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I am using an object that implements IDisposable in my WPF custom control. How can I ensure this object is disposed when the control is GC'ed? There's no Dispose() or any method in Control class that I can override to dispose my object.

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It depends on how you are using this object. Can you show the code? – Alex Aza Jun 21 '11 at 2:41
up vote 1 down vote accepted

I think if you follow MVVM design pattern then resources should be held in the model or view model.

Plus, weak event pattern should be used to attach events.

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The finalizer should call Dispose if it has not been called already. If you are dealing with a .NET type then you can be assured that it will. The finalizer will get called when the object is GC'd and you'll be ok.

This is typical for controls such as a Picturebox that display a Bitmap. Unless you are swapping out that Bitmap often (in which case you should dispose of it) you can likely get by without being overly cautious.

That said, it comes down to your app and how it works. If you have a lot of objects that implement IDisposable that aren't needed anymore, but may have live references lying around for a relatively long time, then you should be more proactive and create a scheme to ensure these things are cleaned up as deterministically as possible.

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The problem is WPF controls do not have Dispose method. – Chris Jun 21 '11 at 3:31
@user775602: Right, because they don't need it, so why is that a problem? – Ed S. Jun 21 '11 at 4:23
The problem is he's adding a non-WPF item to his WPF UserControl. For example, he could have a BackgroundWorker declared in his WPF UserControl. The UserControl does not require dispose, but the BackgroundWorker does. When should he call that? I wrote an answer. – Michael Jun 21 '11 at 4:25
@Michael: Well, he should call it... when he needs to I suppose. This is impossible to answer given the info in the question. Since he wrote the user control it should be simple enough to call Dispose at some point or do it in the Unloaded event (assuming that's a safe thing to do of course). – Ed S. Jun 21 '11 at 4:29
The problem is, the Unloaded event doesn't get called. This has to be one of the most common WPF questions, and it's a very good question, once you realize the problem. And, the question is all over this website, and I think my answer is the best. Here's another example of the very same question: stackoverflow.com/questions/1499477/… – Michael Jun 21 '11 at 4:39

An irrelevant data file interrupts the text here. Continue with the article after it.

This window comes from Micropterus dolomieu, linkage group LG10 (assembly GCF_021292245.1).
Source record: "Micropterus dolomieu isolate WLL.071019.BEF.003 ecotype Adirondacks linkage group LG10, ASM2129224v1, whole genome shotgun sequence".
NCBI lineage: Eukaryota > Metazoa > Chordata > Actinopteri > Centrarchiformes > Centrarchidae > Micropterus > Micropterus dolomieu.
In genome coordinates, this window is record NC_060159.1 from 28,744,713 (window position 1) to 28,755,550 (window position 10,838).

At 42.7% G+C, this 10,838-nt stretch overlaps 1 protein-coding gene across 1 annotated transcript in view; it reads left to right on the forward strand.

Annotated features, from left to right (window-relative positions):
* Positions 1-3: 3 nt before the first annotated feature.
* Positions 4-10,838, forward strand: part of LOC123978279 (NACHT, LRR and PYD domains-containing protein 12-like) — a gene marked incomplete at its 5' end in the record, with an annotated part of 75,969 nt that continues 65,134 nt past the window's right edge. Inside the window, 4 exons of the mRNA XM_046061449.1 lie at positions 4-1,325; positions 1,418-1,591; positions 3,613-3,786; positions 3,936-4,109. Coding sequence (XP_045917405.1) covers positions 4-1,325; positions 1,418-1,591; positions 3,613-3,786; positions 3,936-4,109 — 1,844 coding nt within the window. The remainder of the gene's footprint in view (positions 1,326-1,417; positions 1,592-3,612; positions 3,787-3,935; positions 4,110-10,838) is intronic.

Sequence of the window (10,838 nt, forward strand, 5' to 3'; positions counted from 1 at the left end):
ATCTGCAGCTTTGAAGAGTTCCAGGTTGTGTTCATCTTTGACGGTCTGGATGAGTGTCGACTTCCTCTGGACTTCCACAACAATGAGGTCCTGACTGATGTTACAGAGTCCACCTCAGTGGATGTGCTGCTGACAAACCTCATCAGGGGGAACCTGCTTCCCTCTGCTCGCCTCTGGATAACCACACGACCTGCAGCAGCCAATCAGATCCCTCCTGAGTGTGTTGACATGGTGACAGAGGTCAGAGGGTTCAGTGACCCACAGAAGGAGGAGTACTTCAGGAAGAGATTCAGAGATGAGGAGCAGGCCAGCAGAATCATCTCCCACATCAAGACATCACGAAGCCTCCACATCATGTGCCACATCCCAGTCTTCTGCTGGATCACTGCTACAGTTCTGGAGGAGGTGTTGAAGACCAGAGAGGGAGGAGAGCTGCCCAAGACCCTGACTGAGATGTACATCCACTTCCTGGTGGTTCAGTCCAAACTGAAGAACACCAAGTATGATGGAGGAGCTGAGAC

If you are using an object that needs to be disposed of, try using the Application.Shutdown Method to release the resources on shutdown, or try the Unloaded event to release the resources when you remove the control from the visual tree. You may need to use a combination of the two methods.

Try looking at this question to see if it helps

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This question doesn't really solve the problem. It's not the answer. Why call dispose at Application.Shutdown, when the OS will recapture the memory anyway? If the user is shutting down the app, then memory leaks are no longer a problem, because they are not using the app anymore. Unloaded doesn't get called by Windows.Close(). It seems more like a random function than anything else. Best is likely to create your own Unloaded method, and call that on Window.Close(), though there could be many problems with it. – Michael Jun 21 '11 at 4:45

I dealt with this last night. That is, I needed to call dispose on an object in a UserControl. I think you have two options.

I added a instance of BackgroundWorker to the WPF UserControl. That may or may not be a good idea, but whatever. Only one instance of the BackgroundWorker needs to be run per UserControl. So, I initialize the BackgroundWorker as null. When I need to use the BackgroundWorker, I check to see if it's null, and then create a new instance of it, have it do its work. Then, I dispose of it in the worker complete event, and set it back to null.

You can use the WPF Window closing or unload events. Unload doesn't get called on the UserControl, but it does in the Window that holds that UserControl.

WPFWindow Event Close (or Unload, or whatever) calls a custom release function in your UserControl. This custom release function does the work.

So, there's no real good one size fits all solution to your problem. It requires more design and thought to handle features that require dispose, because, in general, WPF doesn't require it. WPF generally only requires you to set items to null. (Does UserControl.Unload get called when you set the UserControl to null? Haven't thought about it before now, but if it does, that would be the correct answer.)

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